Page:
Few things in life are more annoying than the incessant drip, drip, drip of a leaky shower head. For some reason, the human brain cannot tune out the sound—the more you try, the louder it seems to get. And beyond the irritation it causes, a leaky shower can also be expensive over time, especially if the drip is from the hot water valve.
Shower Head Leaking? Think Again
While it may seem like your dripping shower head is the root of the problem, it’s not. A leaky shower is usually due to an issue with the faucet valve stem and/or valve cartridge. Your shower head is likely fine.
Replacing a faucet valve stem and/or valve cartridge can be difficult. Below we have included step-by-step instructions for attempting the job on your own. If the project seems too difficult, it’s always smart to contact a professional plumber who knows exactly what needs to be done and how to do it correctly.
- Before you begin, shut off the water supply to the shower. There may be a shut-off valve in the bathroom, or you may need to shut off the main water for the whole house.
- Keep in mind that there will likely be some water remaining in the shower lines, so be prepared for a slight downpour when you begin.
- Place a towel over the bottom of the tub/shower, covering the drain. This will protect the surface from damage if you drop a tool and will keep small parts out of the drain.
How to Fix an In-Wall Faucet Valve
Here’s how to fix a dripping shower head by repairing the in-wall faucet valves in ten steps:
- Turn off the water supply to the tub/shower, and cover the drain with a towel.
- If you have a two-valve system, determine which side is causing the shower leak. If the stem is warm and/or the drip is hot, it is likely the hot side.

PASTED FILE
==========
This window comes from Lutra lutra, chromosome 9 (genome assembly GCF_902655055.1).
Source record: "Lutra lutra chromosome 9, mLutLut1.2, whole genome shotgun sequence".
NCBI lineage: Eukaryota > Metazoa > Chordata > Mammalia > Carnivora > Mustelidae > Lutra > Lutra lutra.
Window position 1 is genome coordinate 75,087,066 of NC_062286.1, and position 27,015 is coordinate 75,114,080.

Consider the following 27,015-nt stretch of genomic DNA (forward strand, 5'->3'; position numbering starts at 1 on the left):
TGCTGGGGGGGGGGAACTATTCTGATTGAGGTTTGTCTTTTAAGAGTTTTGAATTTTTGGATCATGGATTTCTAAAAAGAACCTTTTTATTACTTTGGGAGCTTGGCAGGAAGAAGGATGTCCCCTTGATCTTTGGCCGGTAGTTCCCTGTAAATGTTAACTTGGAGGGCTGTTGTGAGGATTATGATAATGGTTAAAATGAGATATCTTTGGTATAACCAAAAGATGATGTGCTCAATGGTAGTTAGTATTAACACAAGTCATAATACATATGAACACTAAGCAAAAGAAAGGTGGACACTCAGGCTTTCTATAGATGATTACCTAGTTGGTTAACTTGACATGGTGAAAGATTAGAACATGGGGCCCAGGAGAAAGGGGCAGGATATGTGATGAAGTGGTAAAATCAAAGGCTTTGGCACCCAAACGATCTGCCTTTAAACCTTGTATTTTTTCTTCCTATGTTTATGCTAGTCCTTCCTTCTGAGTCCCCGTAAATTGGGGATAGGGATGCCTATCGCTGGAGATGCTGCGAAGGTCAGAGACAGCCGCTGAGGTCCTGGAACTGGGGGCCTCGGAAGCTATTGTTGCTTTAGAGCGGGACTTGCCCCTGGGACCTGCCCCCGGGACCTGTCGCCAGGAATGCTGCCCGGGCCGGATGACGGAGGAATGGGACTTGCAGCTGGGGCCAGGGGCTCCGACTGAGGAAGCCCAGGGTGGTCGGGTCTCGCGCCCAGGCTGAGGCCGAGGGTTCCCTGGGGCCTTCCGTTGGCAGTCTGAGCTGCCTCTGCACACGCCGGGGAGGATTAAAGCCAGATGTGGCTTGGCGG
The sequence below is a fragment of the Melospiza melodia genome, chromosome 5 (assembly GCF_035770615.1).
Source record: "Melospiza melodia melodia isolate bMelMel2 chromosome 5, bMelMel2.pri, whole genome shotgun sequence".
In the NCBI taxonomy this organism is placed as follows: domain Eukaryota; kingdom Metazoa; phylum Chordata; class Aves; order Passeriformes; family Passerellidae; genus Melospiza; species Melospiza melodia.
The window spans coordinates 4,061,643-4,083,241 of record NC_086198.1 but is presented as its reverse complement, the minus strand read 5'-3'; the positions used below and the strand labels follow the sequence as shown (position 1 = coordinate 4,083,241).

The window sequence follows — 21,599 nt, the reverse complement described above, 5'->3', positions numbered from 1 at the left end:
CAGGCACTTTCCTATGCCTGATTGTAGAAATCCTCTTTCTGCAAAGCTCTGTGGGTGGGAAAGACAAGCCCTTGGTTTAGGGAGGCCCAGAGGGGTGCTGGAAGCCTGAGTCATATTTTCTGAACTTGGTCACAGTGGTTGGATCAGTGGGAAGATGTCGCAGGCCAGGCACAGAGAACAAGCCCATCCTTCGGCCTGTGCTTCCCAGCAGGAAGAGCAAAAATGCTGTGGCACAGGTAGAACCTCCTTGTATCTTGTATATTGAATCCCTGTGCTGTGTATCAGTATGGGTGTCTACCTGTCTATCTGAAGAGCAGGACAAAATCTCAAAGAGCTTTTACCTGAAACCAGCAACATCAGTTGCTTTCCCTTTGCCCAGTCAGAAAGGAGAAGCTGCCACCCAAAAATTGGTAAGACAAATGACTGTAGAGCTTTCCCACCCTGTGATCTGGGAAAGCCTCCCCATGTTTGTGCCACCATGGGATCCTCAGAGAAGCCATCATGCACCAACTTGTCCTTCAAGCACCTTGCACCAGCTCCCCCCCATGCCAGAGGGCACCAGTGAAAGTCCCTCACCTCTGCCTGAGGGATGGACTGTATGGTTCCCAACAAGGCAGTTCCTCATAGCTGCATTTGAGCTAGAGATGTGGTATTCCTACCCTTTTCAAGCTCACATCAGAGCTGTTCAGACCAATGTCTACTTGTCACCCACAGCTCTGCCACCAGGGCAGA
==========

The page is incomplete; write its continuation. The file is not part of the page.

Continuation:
- Remove the handle or knob. Then remove the faceplates and sleeves that cover the valve and valve body. Set these aside.
- Now that you can see the valve and valve body, unscrew the valve stem and/or cartridge from the valve body with an adjustable wrench. In some cases, you may need to use a cartridge tool specifically designed for your faucet brand.
- Take the valve stem and/or cartridge to a hardware store to purchase the appropriate replacement parts.
- All washers and/or O-rings, as well as the valve seat, should be replaced as well. These items are typically included in the purchase of new valve stems or cartridges, but check to be sure.
- Before putting everything back together, use a vinegar-and-water solution (equal parts) and an old toothbrush to remove mineral deposits from the area.
- Install the new valve stem and/or cartridge into the valve body according to manufacturer instructions.
- Re-install the sleeve, baseplate, and handle.
- Turn the water supply back on and run the shower for 30 seconds. Turn off and observe to see if there is still a shower leak. If no drip occurs, use caulk around the entire baseplate to seal it to the wall.
Still Need Help? Call a Plumber Near You
If you are still having trouble with a leaking shower, or if you don’t feel comfortable handling the job yourself, contact your local Mr. Rooter® Plumbing. Our customer service is top-notch, and with our up-front, flat-rate pricing, you know you are getting a great deal! Call (855) 982-2028 or request an estimate today.
Tired of a wet, clingy shower curtain getting in your way? It’s time to improve your shower experience all around. Contact your local Glass Doctor to talk about installing a new glass shower door. Just like Mr. Rooter, Glass Doctor is part of Neighborly’s network of home service professionals.
This blog is made available by Mr. Rooter LLC, for educational purposes only to give the reader general information and a general understanding on the specific subject above. The blog should not be used as a substitute for a licensed plumbing professional in your state or region. Check with city and state laws before performing any household project